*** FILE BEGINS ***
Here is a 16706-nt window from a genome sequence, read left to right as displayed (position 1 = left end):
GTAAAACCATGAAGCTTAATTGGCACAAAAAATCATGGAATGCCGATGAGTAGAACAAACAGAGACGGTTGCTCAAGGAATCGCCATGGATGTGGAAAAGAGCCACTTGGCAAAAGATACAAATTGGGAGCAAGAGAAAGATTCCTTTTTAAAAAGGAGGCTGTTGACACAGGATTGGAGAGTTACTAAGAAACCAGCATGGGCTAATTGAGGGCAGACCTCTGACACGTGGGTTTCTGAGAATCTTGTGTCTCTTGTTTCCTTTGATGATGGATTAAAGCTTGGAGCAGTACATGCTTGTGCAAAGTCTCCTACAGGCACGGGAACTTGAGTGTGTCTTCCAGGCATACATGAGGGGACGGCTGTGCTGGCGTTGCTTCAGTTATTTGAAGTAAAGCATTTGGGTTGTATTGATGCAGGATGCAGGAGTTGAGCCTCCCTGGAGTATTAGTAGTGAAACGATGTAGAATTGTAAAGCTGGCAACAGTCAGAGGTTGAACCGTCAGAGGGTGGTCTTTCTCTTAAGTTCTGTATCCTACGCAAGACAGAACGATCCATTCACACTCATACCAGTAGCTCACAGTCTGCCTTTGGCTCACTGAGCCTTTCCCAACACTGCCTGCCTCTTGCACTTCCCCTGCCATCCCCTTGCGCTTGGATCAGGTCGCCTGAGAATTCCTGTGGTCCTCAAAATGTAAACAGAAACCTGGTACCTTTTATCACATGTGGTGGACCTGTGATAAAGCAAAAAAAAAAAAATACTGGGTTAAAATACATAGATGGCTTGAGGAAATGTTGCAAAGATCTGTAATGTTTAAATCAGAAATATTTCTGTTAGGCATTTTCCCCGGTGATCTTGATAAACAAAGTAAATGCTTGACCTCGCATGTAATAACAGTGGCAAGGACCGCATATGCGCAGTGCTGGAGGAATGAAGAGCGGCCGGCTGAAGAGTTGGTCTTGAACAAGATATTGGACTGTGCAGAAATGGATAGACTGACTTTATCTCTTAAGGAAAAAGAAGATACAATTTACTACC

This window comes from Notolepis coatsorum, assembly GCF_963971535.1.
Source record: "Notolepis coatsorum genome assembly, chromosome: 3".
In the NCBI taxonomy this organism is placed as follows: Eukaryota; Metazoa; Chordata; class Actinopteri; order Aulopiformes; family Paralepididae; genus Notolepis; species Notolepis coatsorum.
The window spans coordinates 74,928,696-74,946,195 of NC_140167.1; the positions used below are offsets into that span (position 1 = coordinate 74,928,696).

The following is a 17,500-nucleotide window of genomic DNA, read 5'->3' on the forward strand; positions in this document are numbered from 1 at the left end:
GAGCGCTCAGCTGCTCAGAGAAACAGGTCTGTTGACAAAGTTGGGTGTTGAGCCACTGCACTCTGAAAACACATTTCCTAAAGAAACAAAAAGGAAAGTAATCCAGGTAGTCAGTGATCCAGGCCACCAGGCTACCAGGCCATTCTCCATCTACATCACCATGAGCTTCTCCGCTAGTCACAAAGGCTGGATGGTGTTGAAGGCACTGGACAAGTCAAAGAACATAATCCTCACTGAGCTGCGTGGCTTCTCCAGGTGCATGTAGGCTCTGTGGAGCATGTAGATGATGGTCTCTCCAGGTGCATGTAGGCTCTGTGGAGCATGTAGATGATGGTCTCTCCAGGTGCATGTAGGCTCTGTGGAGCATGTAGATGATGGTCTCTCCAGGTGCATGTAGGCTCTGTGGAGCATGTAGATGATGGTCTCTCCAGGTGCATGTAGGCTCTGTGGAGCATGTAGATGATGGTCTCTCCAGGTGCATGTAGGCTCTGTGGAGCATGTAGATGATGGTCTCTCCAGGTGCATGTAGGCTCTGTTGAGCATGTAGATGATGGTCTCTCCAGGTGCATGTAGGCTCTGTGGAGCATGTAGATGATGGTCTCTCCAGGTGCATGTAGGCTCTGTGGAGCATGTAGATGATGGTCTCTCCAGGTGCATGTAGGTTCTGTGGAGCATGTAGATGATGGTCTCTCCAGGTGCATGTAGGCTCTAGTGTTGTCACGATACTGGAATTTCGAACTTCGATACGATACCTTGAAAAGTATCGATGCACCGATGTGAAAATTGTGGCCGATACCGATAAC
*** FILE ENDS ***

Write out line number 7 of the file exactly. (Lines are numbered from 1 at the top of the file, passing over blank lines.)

The following is a 17,500-nucleotide window of genomic DNA, read 5'->3' on the forward strand; positions in this document are numbered from 1 at the left end: